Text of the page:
Game to Develop Lateral Thinking – The Game of ‘Why’

Game of ‘Why’

Many of my posts deal with lateral thinking and creativity. These are skills which are very important in today’s world and will become even more important in the future. Therefore, if you want to make your children future ready, you must make efforts to develop this skill.

Also Read 2 Activities to Develop Lateral Thinking

Like any other skill, creativity and lateral thinking can be developed. The more you exercise and practice, the better you become at it. The sooner you start your child off onto this path, the more creative he/she will be.

This game, like others that have been posted earlier, is fun, engaging and helps in developing lateral thinking among all age groups. This has been proposed by Edward de Bono in his book ‘Lateral Thinking’.

Also Read How to Develop Creativity?

The Game of Why

This game is extremely simple but will prompt the players to think hard, to think out of the box and also to question the basic assumptions that we take for granted.

Number of players

Two

How to Play

One player makes a statement. The other asks a question starting with ‘Why’. It is similar to a child asking ‘Why this?’ and ‘Why that?’, the difference being that here it is specific and intentional.

Let me make this clear by an example.

Player 1 (makes a statement): Eagle is flying.

Player 2: Why?

Player 1: Because it is a bird.

Player 2: Why does a bird fly?

Player 1: Because that is the way to moves from place to place.

Player 2: Why does it have to go from place to place.

Player 1: Because it has to search for food.

Player 2: Why does it search for food?

Player 1: Because it will die if it doesn’t eat.

Player 2: Why?

Player 1: Because all animals need nutrition and energy to survive and food provides it.

The ‘Why’ can focus on some other thing and the game can go in a completely different direction.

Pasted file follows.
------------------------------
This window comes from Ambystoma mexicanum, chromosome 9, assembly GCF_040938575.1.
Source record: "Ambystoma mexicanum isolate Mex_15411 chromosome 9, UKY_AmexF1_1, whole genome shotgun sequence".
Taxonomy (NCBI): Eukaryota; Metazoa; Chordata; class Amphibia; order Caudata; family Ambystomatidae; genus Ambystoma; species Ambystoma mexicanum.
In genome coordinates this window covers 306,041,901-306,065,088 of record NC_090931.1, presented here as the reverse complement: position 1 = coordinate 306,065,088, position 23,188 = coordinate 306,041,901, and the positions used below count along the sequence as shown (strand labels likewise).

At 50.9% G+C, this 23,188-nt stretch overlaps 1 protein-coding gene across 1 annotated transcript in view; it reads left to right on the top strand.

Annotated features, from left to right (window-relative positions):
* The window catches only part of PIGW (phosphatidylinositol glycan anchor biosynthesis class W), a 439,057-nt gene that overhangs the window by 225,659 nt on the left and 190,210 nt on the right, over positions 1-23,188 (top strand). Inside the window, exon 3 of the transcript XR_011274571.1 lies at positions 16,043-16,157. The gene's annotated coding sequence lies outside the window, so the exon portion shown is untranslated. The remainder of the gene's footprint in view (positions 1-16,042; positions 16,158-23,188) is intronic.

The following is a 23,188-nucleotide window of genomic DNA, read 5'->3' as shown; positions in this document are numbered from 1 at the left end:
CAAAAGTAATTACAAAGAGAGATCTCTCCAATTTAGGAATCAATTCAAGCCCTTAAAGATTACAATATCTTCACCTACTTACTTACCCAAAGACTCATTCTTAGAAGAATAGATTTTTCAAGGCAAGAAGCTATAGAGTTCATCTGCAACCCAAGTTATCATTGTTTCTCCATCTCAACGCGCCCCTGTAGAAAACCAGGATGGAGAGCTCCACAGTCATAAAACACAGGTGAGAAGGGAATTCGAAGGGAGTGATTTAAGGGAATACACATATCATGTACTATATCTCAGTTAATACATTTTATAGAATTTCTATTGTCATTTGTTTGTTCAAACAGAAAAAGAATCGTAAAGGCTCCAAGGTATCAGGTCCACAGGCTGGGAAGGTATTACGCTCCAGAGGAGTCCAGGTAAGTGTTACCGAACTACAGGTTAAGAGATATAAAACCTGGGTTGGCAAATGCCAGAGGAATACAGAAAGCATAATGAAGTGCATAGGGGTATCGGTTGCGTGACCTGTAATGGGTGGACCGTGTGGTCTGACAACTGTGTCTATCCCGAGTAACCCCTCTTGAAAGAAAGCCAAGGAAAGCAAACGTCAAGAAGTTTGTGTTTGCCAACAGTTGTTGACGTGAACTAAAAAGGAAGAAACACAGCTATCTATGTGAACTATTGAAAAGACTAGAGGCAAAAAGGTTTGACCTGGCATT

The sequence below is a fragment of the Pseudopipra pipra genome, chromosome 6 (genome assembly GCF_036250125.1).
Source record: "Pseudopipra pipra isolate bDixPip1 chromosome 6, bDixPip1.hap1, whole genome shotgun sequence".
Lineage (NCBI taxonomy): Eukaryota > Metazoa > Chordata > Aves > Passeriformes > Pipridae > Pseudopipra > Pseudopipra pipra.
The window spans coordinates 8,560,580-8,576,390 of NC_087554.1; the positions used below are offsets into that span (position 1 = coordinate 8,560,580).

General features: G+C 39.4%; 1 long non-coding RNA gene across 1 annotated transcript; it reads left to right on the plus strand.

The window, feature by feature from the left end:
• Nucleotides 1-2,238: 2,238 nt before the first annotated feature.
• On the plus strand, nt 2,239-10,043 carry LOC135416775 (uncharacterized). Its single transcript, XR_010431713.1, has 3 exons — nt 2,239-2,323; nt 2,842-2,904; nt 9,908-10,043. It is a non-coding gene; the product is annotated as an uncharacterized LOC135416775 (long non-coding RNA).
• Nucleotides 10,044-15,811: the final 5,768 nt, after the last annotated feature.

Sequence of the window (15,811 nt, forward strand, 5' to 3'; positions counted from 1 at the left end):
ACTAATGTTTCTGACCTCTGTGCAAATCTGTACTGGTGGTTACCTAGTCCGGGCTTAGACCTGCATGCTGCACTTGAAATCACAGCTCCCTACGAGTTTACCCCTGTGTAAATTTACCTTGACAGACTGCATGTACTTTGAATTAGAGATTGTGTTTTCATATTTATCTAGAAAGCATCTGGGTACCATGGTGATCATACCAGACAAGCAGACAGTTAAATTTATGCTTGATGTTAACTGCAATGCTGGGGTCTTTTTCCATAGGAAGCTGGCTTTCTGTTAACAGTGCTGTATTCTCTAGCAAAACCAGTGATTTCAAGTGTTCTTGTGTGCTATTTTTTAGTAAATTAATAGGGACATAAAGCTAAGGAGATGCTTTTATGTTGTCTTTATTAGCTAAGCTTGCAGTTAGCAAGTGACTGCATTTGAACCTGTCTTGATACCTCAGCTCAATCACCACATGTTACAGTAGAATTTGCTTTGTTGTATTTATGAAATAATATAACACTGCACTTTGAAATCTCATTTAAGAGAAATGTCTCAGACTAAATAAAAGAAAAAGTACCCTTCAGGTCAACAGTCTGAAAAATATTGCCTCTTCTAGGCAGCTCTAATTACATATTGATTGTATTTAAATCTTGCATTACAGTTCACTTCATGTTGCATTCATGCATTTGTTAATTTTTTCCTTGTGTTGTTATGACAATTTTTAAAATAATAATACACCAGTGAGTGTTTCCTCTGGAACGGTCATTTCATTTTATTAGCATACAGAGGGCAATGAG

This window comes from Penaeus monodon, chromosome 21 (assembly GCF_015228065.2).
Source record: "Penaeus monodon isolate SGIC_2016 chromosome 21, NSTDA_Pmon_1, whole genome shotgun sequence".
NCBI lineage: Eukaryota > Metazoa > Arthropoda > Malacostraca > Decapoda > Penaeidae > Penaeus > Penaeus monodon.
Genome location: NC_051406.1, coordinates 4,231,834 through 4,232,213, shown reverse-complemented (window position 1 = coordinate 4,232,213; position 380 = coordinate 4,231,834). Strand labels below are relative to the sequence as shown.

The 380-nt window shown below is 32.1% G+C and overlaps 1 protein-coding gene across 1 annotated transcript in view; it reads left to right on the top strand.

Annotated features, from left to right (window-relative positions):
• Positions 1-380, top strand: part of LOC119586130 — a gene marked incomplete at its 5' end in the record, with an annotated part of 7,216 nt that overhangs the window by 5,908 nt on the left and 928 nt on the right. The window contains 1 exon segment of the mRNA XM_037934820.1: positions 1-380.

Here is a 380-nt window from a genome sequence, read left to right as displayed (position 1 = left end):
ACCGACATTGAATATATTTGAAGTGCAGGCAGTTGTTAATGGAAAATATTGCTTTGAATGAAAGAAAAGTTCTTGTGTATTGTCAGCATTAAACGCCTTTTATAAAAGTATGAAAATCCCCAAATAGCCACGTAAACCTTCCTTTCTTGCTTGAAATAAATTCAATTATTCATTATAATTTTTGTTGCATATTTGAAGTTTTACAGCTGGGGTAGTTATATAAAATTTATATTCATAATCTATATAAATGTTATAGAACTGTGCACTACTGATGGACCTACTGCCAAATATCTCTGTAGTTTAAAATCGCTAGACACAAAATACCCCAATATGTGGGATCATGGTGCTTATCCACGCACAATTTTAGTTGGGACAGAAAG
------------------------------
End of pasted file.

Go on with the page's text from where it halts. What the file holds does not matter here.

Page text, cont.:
For example:

Player 1: Eagle is flying.

Player 2: Why?

Player 1: Because the winds are perfect for it to fly high.

Player 2: Why?

Player 1: Because eagles use wind currents to fly, so that they use minimum energy.

So, you see, the focus of the answer and the question can take the game in many different directions.

The game can last till Player 2 had asked 10 questions. If Player 1 can answer all questions, he/she gets a point.

Also Read Other Creativity Building Games- Fastest Sketcher First

Also Read Other Creativity Building Games-Spiralling Stories

Benefits

It develops lateral thinking. It makes you question some assumptions that you had and to look for explanations for things that you take for granted. It develops a questioning and more observant behavior in children which will help them in any field that they decide to go in the future.

2 thoughts

  1. Ha, this is awesome. I feel that most young children are programmed with an innate drive to understand what is happening in their universe. They accomplish this by asking why. I know Alice does at least. This game, rather than initiate the “why” game, keeps it alive, stops us (parents) from diluting the waters of curiosity by not answering their eternal stream of “why” with enthusiastic, thoughtful responses.

Leave a Reply